The deadline for completed applications is March 2, 2016. Applicants must submit a writing sample between 10 and 20 double-spaced pages (no more). This sample can be fiction or literary nonfiction. You may also combine genres and submit multiple pieces that add up to the minimum of 10 pages. Please do not send more than 20 pages. As poetry and plays are not writing styles taught on the program, all writing samples should be in prose form. Along with the writing sample, a statement of purpose essay of approximately 300 words is required. Students will need to submit an academic reference form which will be provided once the online application is completed (non-UI applicants: This form is included in the application PDF).

UI students should upload their supplementary materials via the online application. Non-UI students should mail these to the study abroad office.


In order to prepare for your time abroad, you are required by the University of Iowa to complete two orientations. These may be in addition to orientations provided by your on-site provider. See below for more information.

Online Education Abroad Pre-Departure Orientation

You are required to complete the International Programs online “Education Abroad Pre-Departure Orientation” course distributed through ICON prior to departure. This orientation is mandatory for all students going abroad under the auspices of the University of Iowa. It covers many practical matters about living overseas, such as health and safety, communication, money, goals and much more. You will be enrolled in this course by International Programs and an email will be sent to you once enrolled. If you have any questions you can email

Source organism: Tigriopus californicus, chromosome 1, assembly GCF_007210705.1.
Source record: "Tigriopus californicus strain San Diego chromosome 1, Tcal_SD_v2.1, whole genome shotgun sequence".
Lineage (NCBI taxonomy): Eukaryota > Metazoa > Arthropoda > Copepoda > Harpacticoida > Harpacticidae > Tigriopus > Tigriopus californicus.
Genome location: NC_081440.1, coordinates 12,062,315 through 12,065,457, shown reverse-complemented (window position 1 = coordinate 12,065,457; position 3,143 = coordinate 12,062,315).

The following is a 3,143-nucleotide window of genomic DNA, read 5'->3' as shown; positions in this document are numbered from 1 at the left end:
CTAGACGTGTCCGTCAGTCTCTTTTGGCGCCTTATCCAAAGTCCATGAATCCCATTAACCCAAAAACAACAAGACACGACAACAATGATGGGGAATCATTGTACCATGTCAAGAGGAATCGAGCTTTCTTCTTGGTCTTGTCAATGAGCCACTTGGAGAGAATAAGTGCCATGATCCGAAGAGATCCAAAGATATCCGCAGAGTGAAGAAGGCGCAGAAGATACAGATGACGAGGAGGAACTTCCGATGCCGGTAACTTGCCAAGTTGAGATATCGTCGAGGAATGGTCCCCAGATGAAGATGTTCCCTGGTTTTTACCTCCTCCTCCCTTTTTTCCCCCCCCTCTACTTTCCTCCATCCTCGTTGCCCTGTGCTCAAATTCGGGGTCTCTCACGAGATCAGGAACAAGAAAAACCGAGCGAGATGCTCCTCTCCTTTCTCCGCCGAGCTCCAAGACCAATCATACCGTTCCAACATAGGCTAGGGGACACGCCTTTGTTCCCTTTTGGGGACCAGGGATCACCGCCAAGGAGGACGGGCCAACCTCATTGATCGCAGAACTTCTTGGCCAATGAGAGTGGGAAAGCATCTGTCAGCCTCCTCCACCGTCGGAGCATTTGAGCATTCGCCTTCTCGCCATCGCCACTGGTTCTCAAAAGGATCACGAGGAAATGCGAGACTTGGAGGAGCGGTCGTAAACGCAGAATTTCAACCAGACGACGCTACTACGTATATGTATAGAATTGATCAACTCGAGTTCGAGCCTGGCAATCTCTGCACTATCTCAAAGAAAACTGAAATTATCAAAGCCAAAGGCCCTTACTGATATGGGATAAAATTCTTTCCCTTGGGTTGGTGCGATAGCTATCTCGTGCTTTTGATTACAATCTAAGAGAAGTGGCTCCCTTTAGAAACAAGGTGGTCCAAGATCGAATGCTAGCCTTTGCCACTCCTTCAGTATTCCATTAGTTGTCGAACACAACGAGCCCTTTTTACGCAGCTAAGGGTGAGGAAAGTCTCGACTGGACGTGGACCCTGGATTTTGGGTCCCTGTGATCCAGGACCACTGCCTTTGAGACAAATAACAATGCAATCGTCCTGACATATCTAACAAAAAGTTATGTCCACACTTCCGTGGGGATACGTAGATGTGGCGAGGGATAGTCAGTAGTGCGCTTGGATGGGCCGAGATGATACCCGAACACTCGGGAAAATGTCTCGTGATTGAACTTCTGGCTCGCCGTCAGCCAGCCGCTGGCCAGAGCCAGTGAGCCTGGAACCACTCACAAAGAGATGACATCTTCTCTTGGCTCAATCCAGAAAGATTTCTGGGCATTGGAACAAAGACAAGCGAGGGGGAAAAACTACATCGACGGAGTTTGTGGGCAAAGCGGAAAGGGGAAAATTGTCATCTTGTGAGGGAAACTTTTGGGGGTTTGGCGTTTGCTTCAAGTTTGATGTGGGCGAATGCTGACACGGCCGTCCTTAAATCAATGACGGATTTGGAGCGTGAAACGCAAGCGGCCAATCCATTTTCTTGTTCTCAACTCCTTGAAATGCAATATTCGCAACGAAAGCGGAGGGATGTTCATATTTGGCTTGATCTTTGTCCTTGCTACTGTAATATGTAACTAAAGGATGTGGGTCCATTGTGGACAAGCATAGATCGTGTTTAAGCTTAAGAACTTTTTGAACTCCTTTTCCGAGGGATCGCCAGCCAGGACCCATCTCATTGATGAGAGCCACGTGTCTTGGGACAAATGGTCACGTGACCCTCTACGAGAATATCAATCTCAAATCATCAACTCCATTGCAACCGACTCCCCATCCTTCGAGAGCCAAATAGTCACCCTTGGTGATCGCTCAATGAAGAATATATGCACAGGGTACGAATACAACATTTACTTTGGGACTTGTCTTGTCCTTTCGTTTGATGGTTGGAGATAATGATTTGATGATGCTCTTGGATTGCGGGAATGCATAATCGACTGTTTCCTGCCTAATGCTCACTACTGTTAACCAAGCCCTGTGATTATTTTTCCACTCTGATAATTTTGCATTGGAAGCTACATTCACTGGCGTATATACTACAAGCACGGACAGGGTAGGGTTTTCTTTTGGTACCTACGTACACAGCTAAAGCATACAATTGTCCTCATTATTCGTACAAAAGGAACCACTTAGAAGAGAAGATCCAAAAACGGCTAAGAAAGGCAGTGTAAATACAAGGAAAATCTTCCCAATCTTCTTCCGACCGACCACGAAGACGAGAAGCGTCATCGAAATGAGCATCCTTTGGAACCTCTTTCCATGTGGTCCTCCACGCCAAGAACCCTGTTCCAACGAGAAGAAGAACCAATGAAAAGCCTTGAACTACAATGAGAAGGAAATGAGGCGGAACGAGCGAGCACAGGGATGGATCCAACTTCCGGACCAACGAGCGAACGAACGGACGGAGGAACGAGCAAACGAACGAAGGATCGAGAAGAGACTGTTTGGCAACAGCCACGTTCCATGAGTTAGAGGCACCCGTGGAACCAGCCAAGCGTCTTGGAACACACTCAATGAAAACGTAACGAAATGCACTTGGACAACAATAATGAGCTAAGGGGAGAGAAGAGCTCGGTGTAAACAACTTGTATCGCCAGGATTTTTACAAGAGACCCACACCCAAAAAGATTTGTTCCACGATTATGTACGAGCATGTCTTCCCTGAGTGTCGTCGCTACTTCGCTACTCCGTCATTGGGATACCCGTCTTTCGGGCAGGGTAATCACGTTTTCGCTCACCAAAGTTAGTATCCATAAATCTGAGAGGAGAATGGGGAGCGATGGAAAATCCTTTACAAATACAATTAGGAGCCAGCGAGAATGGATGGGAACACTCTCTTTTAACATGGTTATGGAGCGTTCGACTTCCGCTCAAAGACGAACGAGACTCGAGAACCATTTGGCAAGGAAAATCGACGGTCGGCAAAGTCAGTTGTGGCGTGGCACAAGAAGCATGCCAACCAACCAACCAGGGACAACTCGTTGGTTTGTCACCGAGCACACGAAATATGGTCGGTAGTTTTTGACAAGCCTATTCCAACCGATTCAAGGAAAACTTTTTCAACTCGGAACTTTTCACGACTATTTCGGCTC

Program-Specific Orientation

This orientation will be facilitated by your study abroad advisor and will cover content specific to your program and host country. It could be conducted in a group setting or one-on-one depending on your type of planned activity abroad. Your study abroad advisor will send you more information about this mandatory in-person session.

Resources and Cultural Information

A Page of Art From the Book of Kells

From the Book of Kells


The James Joyce Center
Dublin Writers Museum
IES Dublin Center
The Gate Theatre
The Abbey Theatre
The Gaiety Theatre
The Samuel Beckett Theatre
Dublin Castle
National Museum of Archeology & History
National Gallery of Ireland
Dublin city web site and information gateway
The Irish Times on the web
Trinity College Dublin

Irish History & Culture links

CELT: Corpus of Electronic Texts
Historical Walking Tours of Dublin
The 1916 Rebellion
Kilmainham Goal
Irish Culture & Customs
Irish Culture Guide
The Irish Language
The Irish Traditional Music Archive

Travel sites

Lonely Planet: Ireland
Rick Steves' Ireland
Discover Ireland

Irish Websites, Books, and Films

Summer 2014 students on the Irish Writing Program share some of their favorite moments:

Photos from past participants: